for leaky-pipes is not required this extra processing can be omitted.
6. Efficiency Considerations
Although we have not carried out any experiments to verify this, we
expect CGO to perform relatively well in terms of efficiency. Firstly,
it manages to achieve forward security with just a universal hash as
opposed to other proposals which suggested the use of SHA2 or SHA3. In
this respect we recommend using POLYVAL [GLL18], a variant of GHASH
that is more compatible with Intel's PCMULQDQ instruction. Furthermore
CGO admits a certain degree of parallelisability. Supporting leaky
pipes requires an OR to first verify the cell using the the dynamic key
material and if the cell is unrecognised it goes on to process the cell
with the static key material. The important thing to note (see for
instance Section 3.1.2) is that the initial processing of the cell
using the static key material is almost identical to the verification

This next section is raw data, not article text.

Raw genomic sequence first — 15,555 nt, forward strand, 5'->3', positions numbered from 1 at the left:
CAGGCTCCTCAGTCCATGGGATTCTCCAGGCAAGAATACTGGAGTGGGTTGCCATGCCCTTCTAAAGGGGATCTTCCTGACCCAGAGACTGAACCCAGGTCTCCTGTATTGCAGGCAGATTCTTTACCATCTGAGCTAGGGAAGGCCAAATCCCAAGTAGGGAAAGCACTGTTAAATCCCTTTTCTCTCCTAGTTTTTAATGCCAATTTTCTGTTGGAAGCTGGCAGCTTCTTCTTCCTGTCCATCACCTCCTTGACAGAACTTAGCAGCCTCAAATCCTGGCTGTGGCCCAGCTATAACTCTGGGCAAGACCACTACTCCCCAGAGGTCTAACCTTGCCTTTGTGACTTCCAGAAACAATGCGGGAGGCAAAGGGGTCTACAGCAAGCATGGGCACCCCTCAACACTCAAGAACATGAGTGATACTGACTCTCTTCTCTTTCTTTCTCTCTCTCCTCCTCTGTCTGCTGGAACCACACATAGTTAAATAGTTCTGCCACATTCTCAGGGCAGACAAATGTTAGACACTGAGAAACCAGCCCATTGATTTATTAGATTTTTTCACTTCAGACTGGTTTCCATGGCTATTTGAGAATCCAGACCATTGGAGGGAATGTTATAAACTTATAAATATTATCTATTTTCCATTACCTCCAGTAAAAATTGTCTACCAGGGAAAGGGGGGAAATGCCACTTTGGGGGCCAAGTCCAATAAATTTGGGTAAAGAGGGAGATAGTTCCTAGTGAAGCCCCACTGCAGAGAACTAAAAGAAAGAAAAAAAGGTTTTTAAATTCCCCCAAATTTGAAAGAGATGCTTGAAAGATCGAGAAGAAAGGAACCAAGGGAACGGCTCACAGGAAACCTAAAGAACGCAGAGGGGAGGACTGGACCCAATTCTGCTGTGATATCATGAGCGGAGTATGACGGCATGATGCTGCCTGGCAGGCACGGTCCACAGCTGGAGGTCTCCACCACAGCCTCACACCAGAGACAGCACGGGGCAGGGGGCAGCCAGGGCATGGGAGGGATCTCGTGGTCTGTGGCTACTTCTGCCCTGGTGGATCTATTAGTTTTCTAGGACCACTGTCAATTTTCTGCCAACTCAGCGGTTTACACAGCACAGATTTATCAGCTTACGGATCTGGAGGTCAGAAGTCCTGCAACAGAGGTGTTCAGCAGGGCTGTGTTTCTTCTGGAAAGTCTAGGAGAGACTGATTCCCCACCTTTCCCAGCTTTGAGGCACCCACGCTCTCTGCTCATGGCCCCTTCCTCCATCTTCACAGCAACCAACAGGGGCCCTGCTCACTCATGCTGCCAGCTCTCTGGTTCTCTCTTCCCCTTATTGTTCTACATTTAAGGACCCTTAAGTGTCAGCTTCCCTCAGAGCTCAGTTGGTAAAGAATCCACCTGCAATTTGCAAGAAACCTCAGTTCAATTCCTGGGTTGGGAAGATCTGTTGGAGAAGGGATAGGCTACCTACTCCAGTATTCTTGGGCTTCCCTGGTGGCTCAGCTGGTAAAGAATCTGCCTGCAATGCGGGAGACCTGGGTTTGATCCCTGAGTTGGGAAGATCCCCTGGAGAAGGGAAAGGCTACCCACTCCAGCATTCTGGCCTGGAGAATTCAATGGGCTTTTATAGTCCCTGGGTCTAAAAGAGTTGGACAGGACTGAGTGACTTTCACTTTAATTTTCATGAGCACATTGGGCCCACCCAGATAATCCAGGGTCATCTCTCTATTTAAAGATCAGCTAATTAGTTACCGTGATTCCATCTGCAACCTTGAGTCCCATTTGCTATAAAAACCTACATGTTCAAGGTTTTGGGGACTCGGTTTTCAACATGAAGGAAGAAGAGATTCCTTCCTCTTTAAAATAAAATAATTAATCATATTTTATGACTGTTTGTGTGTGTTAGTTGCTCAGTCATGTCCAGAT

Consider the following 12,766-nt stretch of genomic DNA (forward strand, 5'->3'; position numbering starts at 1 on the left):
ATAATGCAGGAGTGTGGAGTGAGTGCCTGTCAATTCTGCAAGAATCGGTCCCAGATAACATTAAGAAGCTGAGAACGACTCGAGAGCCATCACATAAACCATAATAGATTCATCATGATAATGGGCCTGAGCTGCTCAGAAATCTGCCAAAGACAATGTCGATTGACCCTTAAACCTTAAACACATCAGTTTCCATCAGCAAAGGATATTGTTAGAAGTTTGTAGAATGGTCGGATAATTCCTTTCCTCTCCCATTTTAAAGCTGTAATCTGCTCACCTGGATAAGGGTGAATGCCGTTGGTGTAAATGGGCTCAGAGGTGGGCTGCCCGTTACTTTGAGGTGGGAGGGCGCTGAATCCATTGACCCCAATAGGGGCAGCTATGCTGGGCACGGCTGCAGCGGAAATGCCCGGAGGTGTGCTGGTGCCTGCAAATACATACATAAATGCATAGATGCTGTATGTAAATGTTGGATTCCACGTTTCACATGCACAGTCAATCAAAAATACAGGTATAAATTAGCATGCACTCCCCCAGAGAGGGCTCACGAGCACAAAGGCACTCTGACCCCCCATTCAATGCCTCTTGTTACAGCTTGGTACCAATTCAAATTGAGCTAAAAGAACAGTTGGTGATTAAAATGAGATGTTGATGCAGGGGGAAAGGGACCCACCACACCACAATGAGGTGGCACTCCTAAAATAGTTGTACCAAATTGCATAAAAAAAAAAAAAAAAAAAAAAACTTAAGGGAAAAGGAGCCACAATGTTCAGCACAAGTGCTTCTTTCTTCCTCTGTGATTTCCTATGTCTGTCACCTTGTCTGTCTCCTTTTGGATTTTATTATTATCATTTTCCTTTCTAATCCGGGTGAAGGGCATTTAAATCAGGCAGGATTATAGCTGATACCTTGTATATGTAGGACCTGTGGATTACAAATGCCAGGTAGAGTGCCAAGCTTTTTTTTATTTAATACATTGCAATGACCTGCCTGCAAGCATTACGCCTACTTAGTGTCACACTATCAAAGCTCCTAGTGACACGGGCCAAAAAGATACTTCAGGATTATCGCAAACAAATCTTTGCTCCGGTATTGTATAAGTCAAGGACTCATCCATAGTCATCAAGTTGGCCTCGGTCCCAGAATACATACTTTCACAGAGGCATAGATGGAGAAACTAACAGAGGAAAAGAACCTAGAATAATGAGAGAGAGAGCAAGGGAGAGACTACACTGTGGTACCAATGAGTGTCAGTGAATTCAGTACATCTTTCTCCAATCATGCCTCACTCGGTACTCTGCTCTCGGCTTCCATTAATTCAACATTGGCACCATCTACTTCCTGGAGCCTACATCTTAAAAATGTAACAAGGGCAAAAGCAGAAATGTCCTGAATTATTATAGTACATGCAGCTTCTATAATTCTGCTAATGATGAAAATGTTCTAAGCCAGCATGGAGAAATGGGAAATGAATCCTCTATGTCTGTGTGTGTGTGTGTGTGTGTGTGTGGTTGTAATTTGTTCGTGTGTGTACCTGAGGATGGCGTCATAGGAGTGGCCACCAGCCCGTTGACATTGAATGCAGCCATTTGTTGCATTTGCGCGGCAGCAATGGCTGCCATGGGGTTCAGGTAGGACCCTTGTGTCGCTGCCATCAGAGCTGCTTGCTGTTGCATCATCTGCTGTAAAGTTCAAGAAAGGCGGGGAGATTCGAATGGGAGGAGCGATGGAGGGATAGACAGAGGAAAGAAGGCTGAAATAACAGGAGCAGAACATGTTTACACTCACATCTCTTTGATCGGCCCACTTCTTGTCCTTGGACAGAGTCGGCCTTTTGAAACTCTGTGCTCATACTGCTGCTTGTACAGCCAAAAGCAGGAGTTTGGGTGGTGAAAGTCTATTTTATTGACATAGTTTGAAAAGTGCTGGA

using the dynamic key material, and the two computations are
independent of each other. As such, although in Section 3 these were
described as being evaluated sequentially, they can in fact be computed
in parallel. In particular the two polynomial hashes could be computed
in parallel by using the new vectorised VPCMULQDQ instruction.
We are currently looking into further optimisations of the scheme as
presented here. One such optimisation is the possibility of removing
KDf_I and KDb_I while retaining forward security. This would further
improve the efficiency of the scheme by reducing the amount of dynamic
key material that needs to be updated with every cell that is processed.
References
[ADL17] Tomer Ashur, Orr Dunkelman, Atul Luykx, "Boosting Authenticated
Encryption Robustness with Minimal Modifications", CRYPTO 2017.
[BY03] Mihir Bellare, Bennett Yee, "Forward-Security in Private-Key
Cryptography", CT-RSA 2003.
[DS18] Jean Paul Degabriele, Martijn Stam, "Untagging Tor: A Formal
Treatment of Onion Encryption", EUROCRYPT 2018.
[GLL18] Shay Gueron, Adam Langley, Yehuda Lindell, "AES-GCM-SIV: Nonce
Misuse-Resistant Authenticated Encryption", RFC 8452, April 2019.
[ST13] Thomas Shrimpton, R. Seth Terashima, "A Modular Framework for
Building Variable-Input Length Tweakable Ciphers", ASIACRYPT 2013.